NEWS

North Korean Buddhist Federation Sends Vesak Prayer to South

By Anne Wisman
Buddhistdoor Global | 2018-05-10 |
Pohyon Buddhist temple in North-Korea. From pyongyang-travel.comPohyon Buddhist temple in North-Korea. From pyongyang-travel.com

North Korea’s Buddhist Federation has sent a prayer to the Association of Korean Buddhist Orders to mark celebrations of the Buddha’s Birthday, which falls later this month, South Koreas Yonhap News Agency reported. The move comes in the wake of warmer ties between the two Koreas following the historic inter-Korean summit and Panmunjom Declaration on 27 April.

The prayer was delivered to Buddhist monk Jingwan, co-head of the Association of Korean Buddhist Orders’ human rights committee on 9 May. Jingwan has previously visited another nation under communist rule—the Caribbean island nation of Cuba.*

The association said that it will recite the prayer during a Buddhist ceremony to observe the anniverary of the birth of the historical Buddha on 22 May, to underscore the shared hopes of the Buddhist organizations of North and South Korea. The Jogye Order of Korean Buddhism also organized prayer meetings ahead of the inter-Korean summit to pray for peace, stability, and re-unification on the Korean Peninsula.

The prayer from North Korea’s Buddhist Federation reads:

The historic Panmunjom Declaration that affirmed the principle of national autonomy calling for self-determination of the fate of our people is a flare announcing a new start of history and a landmark to open up a new era of autonomous unification and connect the divided peoples (of South and North Korea).

We will march bravely toward the implementation of the Panmunjom Declaration, a doctrine for national, autonomous unification. . . We will let the preaching of peace and unification be heard loudly at the every corner (of the Korean Peninsula). (Yonhap News Agency)

North Korean leader Kim Jong-un, left, and South Korean president Moon Jae-in walk across the military demarcation line at Panmunjom on 27 April. From straitstimes.comNorth Korean leader Kim Jong-un, left, and South Korean president Moon Jae-in walk across the military demarcation line at Panmunjom on 27 April. From straitstimes.com

During the historic summit at Panmunjom in the demilitarized zone separating the two Koreas, South Korean president Moon Jae-in and North Korean leader Kim Jong-un adopted a joint declaration—The Panmunjom Declaration for Peace, Prosperity and Unification of the Korean Peninsula—in which both leaders affirmed their commitment to denuclearization and expressed a wish to bring a formal end to long-running hostilities. Since the signing of the Korean Armistice Agreement in Panmunjom on 27 July 1953, the two Koreas have officially remained at war, but the two leaders agreed to convert the armistice agreement into a full peace treaty later this year. In the wake of the meeting, cross-border cultural exchanges, such as that between the two Buddhist organizations, are expected to increase.

The recent summit will also be followed by a meeting between US president Donald Trump and Kim Jong-un in coming weeks. Last Friday, Trump announced that a date and a location for the talks had been set. While the details have yet to be announced, it is speculated that the talks might take place in Singapore sometime in June.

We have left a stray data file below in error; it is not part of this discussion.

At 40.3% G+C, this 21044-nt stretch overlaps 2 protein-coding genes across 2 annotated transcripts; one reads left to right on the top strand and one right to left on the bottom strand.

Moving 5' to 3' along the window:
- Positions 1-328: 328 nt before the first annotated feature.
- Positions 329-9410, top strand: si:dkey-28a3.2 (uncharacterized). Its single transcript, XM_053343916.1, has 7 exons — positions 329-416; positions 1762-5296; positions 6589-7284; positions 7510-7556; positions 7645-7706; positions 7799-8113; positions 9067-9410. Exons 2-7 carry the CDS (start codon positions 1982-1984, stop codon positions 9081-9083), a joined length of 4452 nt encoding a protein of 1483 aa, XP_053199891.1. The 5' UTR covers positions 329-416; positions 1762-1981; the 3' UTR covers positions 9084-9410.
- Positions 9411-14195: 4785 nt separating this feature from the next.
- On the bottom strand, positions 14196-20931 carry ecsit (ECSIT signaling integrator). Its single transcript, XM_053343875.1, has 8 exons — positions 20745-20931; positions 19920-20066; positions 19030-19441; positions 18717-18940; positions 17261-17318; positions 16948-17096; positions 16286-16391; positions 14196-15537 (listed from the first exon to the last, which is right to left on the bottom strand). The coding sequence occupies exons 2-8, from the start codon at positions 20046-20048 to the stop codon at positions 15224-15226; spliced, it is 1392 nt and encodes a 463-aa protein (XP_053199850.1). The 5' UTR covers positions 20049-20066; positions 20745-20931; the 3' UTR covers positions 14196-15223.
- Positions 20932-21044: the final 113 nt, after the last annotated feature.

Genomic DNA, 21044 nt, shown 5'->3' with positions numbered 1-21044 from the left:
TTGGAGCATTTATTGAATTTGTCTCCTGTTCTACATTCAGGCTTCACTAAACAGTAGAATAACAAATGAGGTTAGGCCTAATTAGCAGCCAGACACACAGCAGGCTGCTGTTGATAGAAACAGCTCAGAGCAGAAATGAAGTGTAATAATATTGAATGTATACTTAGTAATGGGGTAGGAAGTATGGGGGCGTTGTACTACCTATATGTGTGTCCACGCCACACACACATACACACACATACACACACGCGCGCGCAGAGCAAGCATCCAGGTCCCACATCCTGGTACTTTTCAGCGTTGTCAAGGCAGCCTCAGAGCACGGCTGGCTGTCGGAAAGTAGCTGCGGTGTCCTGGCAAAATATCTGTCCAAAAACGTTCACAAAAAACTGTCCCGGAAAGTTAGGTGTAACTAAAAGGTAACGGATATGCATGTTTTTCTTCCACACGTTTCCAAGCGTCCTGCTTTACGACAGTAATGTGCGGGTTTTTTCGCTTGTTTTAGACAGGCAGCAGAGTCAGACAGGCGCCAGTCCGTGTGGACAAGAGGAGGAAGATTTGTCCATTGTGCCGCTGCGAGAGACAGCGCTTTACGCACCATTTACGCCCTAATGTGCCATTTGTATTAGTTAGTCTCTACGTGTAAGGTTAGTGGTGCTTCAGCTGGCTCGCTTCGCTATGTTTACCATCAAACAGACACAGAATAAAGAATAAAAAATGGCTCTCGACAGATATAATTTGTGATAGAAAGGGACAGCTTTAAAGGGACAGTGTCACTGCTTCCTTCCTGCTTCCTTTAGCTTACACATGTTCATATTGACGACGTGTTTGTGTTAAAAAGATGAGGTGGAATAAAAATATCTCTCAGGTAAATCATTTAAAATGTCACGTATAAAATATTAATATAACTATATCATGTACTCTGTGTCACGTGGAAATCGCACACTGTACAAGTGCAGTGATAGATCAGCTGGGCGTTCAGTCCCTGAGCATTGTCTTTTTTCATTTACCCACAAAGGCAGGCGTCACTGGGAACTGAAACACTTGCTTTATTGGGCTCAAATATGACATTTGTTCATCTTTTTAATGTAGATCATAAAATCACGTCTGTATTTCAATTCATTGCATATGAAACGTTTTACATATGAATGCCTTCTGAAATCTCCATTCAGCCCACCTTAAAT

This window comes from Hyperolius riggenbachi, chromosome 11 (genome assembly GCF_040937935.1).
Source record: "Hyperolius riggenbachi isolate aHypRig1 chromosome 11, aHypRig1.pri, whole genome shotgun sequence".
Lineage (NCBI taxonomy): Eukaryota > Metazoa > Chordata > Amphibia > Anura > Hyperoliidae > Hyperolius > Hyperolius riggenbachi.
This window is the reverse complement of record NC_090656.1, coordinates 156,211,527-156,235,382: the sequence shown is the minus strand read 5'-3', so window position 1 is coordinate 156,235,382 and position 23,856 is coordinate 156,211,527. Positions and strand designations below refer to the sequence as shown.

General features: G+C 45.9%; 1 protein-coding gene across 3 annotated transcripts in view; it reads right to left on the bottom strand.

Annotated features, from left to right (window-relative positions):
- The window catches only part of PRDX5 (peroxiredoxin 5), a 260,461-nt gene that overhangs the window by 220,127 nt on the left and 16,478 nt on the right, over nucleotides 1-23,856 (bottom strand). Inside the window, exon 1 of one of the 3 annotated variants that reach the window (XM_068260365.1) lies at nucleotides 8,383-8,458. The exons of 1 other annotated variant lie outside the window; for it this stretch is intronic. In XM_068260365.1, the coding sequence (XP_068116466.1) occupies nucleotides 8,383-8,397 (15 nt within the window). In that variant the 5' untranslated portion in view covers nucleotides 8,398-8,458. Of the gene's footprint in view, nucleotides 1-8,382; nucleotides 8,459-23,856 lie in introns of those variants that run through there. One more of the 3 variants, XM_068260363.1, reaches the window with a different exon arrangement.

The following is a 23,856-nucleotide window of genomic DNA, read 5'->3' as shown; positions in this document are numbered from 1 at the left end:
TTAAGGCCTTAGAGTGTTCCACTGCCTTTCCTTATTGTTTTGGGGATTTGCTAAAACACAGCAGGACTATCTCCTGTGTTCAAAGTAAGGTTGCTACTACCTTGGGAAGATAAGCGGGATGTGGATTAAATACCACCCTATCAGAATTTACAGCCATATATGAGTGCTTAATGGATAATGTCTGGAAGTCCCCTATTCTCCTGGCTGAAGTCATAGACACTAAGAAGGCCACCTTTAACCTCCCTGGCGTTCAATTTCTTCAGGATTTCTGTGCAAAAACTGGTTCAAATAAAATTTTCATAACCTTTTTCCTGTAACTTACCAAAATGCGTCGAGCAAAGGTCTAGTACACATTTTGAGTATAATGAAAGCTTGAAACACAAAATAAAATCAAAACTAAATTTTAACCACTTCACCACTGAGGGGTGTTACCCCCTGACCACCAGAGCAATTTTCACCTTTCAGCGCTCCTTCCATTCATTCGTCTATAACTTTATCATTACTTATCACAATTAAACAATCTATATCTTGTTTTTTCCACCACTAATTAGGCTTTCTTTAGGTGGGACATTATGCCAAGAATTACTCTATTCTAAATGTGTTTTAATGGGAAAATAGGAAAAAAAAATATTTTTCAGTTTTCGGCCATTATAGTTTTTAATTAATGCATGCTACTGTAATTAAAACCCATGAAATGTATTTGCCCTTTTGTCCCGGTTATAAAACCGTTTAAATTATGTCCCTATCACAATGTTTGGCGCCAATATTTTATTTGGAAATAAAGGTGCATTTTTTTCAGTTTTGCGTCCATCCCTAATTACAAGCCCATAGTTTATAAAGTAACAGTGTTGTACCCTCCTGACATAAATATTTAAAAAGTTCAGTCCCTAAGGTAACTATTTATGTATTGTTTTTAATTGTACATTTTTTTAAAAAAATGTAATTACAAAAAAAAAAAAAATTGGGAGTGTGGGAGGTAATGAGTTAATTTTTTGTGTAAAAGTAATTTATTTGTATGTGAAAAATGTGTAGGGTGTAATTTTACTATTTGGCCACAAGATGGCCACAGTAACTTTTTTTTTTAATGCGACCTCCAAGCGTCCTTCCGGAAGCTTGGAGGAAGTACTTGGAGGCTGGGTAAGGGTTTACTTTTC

Pohyon Buddhist temple in North Korea. From uritours.comPohyon Buddhist temple in North Korea. From uritours.com

Although North Korea actively discourages religious practices, its attitude toward Buddhism is more complex. Buddhism spread to the Korean peninsula in the fourth century, long before the Korean War and the division of the two Koreas. It is ingrained in Korean culture and history, which is celebrated by the regime. Although there is no reliable data on Buddhism in North Korea, a Buddhist monk at Pohyon-sa, a Buddhist temple in North Korea, told VOA News that there are about 2,000 Buddhists who visit his temple. “They come here for Buddhist ceremonies and to pray on Buddhist anniversaries, or when they have their own events.”

Like most Buddhist temples in North Korea, Pohyon-sa was heavily damaged by US bombing during the Korean War, but the reconstructed temple is now listed as a national treasure by the offically atheist North Korean government, which funds its operation.

In the early 2000s South Koreas largest Buddhist sect, the Jogye Order, joined hands with North Korea’s Buddhists Federation to reconstruct another North Korean temple: Singye-sa at Mount Kumgang, which was destroyed during the war. The two groups continued their exchanges until 2015.

Celebrated throughout Asia, the Buddha’s birthday is known Chopail  (초파일) in North Korea, where it is occasionally designated as a public holiday. In South Korea, it is a public holiday known as Seokga Tansinil (석가 탄신일), and is observed by hanging lotus lanterns in temples, homes, and streets. According to the lunar calendar, both North and South Korea will celebrate the occasion on 29 May this year.

Korean Monk Hopes to Spread Buddhist Teachings in Cuba (Buddhistdoor Global)

Read more

N.K. Buddhist body sends prayer to S. Korea in support for recent inter-Korean agreements (Yonhap News Agency)
Atheist North Korea Keeps Buddhist Temple in Operation (VOA News)
How a Thousand Year-Old Buddhist Temple Shapes North Korea (NBC News)
Buddha Purnima 2018: Buddhist countries and different names of Buddha Purnima (The Indian Express)
Trump says date and place for summit with Kim has been set (The Straits Times)
Inter-Korean cultural exchanges likely to gain steam after historic summit (Yonhap News Agency)

Related News from Buddhistdoor Global

Buddhists Pray for Peace and Unification Ahead of Inter-Korean Summit
South Korean Buddhist Monks Protest THAAD Missile Defense System

Korean Monk Hopes to Spread Buddhist Teachings in Cuba

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